|Our crew gives Pee Wee's Big Adventure a run for its money|
Traveling with kids is tough. We had some wonderful times and met up with friends along the way, but we made sacrifices in our itinerary. Instead of seeing the authentic Mexican market, we went to Dave & Busters; instead of touring charming pockets of town, we spent two hours at Rainforest Cafe; instead of that last margarita, we responsibly headed back to our cramped hotel room to get the boys in bed.
|William buried in Blue Bonnets|
Next up was Austin. After a day of what we thought was family fun, they complained of being bored or missing their friends. The boys fought in the middle of busy South Congress Street, causing a scene. Everywhere we went I carried special food for picky Anders and various activities and electronics to keep them occupied, my purse strap digging into my shoulder. At the hotel pool, William and Anders splashed a little too close to lounging hipsters with iMacs. “You’re getting my Tom’s wet,” one British traveler complained directly to my five-year-old. At times, the boys were rude, restless and utterly ungrateful. Toward the end of the trip, I was really starting to think my kids are a couple of jerks.
Then our last night we rode over to the Four Seasons riverfront lawn to celebrate Bryan's birthday and wait for the bats. Austin, and specifically one bridge in Austin, is home to 700,000 Mexican free-tailed bats. After sunset, the bats emerge from their hiding place under the South Congress Bridge and swarm out over the river in search of food. As we waited, Bryan and I sat on the patio with a drink while the boys ran around the lawn and played together nicely. The evening was absolutely beautiful.
At dusk, we headed down to the boat dock and watched as thousands of bats swirled in the distance, so small they looked like mosquitos, William said.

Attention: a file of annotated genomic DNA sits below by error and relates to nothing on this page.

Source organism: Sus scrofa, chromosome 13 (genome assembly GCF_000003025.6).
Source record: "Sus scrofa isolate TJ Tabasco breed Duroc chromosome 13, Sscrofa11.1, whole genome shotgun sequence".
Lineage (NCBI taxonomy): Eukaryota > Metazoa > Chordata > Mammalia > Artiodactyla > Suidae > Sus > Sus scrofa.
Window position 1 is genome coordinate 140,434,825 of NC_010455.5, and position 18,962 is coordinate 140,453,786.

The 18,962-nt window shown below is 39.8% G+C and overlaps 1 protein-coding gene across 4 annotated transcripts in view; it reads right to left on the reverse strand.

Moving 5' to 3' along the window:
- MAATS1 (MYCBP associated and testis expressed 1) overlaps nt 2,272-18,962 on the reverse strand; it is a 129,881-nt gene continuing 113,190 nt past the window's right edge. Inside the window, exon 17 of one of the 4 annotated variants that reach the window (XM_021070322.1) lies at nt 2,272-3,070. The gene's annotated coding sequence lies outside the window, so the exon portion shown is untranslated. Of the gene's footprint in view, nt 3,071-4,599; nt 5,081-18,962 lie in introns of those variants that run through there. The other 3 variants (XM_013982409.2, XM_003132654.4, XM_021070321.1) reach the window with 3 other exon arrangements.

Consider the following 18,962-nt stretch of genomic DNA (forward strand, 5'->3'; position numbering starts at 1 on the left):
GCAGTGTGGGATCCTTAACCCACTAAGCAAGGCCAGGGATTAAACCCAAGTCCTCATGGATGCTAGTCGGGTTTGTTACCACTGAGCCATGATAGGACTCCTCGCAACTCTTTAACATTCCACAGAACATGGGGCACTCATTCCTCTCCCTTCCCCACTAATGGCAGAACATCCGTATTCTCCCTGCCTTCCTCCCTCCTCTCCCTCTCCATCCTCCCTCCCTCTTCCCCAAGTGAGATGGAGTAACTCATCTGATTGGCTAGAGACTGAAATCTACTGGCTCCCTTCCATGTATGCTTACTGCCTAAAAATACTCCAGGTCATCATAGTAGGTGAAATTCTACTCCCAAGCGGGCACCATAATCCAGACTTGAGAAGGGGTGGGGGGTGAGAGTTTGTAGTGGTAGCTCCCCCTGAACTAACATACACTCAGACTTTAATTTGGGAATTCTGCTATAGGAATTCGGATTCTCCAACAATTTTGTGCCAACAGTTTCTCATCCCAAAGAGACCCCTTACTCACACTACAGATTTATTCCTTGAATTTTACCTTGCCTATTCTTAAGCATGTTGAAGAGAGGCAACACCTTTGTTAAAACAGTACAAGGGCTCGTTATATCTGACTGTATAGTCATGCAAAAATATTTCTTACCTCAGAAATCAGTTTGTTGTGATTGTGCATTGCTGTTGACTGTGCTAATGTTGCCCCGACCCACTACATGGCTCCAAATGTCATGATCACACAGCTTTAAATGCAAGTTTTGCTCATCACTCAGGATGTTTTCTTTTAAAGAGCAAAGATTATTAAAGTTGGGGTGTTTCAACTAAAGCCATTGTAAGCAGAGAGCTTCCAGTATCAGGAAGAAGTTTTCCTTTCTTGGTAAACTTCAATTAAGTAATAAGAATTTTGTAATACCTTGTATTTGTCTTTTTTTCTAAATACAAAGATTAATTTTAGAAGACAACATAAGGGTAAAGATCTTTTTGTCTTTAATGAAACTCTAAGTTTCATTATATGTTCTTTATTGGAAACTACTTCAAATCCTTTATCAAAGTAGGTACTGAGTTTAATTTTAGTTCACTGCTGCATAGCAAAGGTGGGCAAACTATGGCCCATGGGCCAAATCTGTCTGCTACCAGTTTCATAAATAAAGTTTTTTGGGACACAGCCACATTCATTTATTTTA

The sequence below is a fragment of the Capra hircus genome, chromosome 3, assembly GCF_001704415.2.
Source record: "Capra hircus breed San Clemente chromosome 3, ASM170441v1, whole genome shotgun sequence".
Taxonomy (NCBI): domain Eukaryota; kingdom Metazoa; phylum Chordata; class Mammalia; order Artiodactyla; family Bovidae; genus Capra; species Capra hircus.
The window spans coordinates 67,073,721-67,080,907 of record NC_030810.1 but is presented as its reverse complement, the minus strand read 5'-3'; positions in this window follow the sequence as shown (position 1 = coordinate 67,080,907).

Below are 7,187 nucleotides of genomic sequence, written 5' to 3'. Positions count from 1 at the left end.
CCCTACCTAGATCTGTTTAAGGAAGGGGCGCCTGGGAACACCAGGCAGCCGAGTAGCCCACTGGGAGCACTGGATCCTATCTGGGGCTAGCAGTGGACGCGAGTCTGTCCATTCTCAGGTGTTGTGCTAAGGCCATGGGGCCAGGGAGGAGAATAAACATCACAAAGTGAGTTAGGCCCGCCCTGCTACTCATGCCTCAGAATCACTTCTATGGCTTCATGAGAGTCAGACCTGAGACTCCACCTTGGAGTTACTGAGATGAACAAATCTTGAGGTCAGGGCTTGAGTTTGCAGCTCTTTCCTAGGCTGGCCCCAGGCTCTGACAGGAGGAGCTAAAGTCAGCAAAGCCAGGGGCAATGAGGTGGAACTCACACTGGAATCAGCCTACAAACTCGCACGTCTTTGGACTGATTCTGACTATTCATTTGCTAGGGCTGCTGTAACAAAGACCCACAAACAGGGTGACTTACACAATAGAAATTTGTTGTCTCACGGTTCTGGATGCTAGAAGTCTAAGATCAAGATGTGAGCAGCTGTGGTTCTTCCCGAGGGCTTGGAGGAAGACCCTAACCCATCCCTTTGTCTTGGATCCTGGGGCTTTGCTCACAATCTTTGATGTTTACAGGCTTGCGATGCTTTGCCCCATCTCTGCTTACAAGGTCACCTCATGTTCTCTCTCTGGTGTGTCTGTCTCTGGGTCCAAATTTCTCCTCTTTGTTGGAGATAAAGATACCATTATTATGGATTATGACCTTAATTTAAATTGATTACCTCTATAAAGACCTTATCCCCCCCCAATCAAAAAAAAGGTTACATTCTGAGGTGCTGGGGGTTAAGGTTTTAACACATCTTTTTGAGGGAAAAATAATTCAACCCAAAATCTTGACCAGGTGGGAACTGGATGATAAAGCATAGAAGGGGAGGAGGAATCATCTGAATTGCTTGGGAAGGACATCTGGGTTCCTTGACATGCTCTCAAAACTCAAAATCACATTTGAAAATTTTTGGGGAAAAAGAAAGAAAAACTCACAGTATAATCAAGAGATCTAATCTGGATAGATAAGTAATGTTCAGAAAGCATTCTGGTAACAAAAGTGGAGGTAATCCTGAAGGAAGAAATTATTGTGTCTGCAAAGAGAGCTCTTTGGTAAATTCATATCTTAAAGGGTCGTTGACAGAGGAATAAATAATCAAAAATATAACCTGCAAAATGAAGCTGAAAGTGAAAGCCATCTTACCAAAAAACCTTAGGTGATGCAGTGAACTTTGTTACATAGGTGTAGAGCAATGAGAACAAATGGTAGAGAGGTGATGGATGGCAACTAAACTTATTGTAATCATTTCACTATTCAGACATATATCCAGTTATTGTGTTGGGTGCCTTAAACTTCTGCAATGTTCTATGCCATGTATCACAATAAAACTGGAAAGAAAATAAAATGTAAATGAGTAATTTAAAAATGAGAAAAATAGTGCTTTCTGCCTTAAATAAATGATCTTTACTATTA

We were watching the endless stream of bats when all of a sudden William yelled out, "A bat! A bat!" We looked down, and a bat lay right at our feet. It had fallen into the river, somehow made it up to the dock, and it appeared to be hurt. My boys’ playful demeanor completely changed. “Mom, do something,” Anders pleaded. “Come on, get up! You can do it. Please get up! Fly!” William was down on all fours, gently talking to the bat, then naming him Jack.
|Jack the Bat|
I don't think we will ever forget this extraordinary experience our last night of Spring Break in Austin. The boys will remember the time a little fist-sized bat from a colony of half a million fell onto our feet, how we crouched down and saw every detail of this weak and vulnerable creature, from its wet furry face to its iconic wings, that he spread out onto the dock three times in vain. But most of all, I will remember how my sons changed in an instant, the pure kindness in their voices. I'll remember how they cared so much about another living thing, how they had so much hope for its survival to get back up and join the others, to get back to where it belonged with its family.
Deep in the Heart of Texas, my own heart swelled with pride knowing that my boys are good. They are very good indeed.